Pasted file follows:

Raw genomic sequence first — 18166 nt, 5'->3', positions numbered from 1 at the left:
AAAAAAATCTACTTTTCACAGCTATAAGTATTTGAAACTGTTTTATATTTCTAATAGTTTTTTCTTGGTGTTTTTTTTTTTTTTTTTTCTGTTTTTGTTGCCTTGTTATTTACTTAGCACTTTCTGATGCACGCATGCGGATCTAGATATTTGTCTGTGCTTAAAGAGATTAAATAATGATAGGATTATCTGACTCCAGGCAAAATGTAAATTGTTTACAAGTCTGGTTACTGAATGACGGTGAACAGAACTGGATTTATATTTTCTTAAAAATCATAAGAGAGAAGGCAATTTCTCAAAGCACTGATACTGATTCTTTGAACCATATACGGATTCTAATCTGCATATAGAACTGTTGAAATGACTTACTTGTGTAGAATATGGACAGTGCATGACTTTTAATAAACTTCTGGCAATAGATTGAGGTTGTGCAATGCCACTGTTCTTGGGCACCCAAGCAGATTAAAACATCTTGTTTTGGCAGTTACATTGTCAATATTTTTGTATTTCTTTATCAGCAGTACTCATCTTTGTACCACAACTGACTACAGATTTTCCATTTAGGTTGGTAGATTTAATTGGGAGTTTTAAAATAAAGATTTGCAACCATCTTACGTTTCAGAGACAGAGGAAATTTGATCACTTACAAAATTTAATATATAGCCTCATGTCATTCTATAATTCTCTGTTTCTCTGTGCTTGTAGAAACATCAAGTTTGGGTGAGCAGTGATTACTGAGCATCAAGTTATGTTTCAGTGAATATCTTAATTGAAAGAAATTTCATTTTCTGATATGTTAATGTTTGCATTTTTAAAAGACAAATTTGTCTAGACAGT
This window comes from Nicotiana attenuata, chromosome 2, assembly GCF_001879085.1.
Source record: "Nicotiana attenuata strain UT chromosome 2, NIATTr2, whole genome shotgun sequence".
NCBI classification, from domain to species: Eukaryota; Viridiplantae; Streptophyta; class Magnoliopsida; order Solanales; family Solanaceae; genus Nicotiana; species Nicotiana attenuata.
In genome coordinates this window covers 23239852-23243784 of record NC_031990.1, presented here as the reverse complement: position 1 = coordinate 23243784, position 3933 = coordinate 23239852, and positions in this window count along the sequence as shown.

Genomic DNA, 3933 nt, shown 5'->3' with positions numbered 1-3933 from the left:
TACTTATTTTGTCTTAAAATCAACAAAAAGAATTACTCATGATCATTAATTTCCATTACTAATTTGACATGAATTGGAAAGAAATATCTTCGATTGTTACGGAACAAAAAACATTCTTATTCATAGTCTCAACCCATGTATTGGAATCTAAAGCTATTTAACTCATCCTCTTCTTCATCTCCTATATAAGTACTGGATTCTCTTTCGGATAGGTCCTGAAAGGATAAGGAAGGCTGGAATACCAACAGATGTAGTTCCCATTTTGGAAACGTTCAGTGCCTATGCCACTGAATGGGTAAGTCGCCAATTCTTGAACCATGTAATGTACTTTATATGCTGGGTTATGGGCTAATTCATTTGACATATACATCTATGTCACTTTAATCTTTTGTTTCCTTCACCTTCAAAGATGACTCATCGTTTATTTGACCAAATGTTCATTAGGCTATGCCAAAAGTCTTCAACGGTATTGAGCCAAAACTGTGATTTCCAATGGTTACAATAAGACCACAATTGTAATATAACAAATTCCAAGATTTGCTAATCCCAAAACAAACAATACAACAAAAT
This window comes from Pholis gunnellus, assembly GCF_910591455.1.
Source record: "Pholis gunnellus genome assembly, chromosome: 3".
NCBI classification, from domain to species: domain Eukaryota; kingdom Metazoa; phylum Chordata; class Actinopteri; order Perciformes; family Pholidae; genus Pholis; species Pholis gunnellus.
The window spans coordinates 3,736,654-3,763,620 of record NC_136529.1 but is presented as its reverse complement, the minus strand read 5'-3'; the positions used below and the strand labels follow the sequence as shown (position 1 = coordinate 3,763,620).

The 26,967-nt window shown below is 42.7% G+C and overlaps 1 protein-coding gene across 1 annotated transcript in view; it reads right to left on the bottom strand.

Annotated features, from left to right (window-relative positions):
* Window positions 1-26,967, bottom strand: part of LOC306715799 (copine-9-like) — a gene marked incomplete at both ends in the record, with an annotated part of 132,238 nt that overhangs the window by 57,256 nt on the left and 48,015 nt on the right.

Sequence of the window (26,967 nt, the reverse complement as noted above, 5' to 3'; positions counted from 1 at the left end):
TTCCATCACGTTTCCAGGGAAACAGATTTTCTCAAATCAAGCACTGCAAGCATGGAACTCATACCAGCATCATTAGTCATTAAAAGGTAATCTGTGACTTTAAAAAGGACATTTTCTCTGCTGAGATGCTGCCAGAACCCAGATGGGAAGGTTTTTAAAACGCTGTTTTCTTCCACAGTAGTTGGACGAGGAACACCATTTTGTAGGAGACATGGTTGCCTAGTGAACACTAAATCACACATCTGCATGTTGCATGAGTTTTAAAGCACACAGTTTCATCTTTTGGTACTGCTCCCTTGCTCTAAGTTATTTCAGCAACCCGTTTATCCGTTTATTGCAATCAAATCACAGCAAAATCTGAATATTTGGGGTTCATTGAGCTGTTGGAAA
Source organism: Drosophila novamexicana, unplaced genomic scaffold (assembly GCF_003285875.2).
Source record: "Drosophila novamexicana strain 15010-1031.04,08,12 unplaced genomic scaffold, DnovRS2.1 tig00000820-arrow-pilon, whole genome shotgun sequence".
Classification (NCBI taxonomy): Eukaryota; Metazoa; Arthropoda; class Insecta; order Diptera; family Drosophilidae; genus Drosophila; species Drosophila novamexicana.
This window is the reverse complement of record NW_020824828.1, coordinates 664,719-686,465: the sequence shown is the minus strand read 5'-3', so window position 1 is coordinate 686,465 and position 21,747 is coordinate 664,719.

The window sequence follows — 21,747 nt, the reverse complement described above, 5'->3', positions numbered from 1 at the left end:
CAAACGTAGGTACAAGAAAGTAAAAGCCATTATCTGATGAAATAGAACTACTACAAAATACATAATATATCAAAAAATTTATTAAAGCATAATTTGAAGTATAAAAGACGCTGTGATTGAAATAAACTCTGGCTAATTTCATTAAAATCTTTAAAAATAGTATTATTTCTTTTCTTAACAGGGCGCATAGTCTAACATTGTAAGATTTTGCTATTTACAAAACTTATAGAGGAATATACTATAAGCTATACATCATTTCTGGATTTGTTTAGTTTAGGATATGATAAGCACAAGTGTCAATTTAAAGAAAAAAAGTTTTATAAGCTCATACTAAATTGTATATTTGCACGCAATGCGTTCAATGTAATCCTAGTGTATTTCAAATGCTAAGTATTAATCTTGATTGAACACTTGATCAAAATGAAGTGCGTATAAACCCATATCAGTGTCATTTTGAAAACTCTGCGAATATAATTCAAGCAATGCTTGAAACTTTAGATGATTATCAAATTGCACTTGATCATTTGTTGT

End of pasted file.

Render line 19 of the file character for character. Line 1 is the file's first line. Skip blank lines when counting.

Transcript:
Source record: "Drosophila novamexicana strain 15010-1031.04,08,12 unplaced genomic scaffold, DnovRS2.1 tig00000820-arrow-pilon, whole genome shotgun sequence".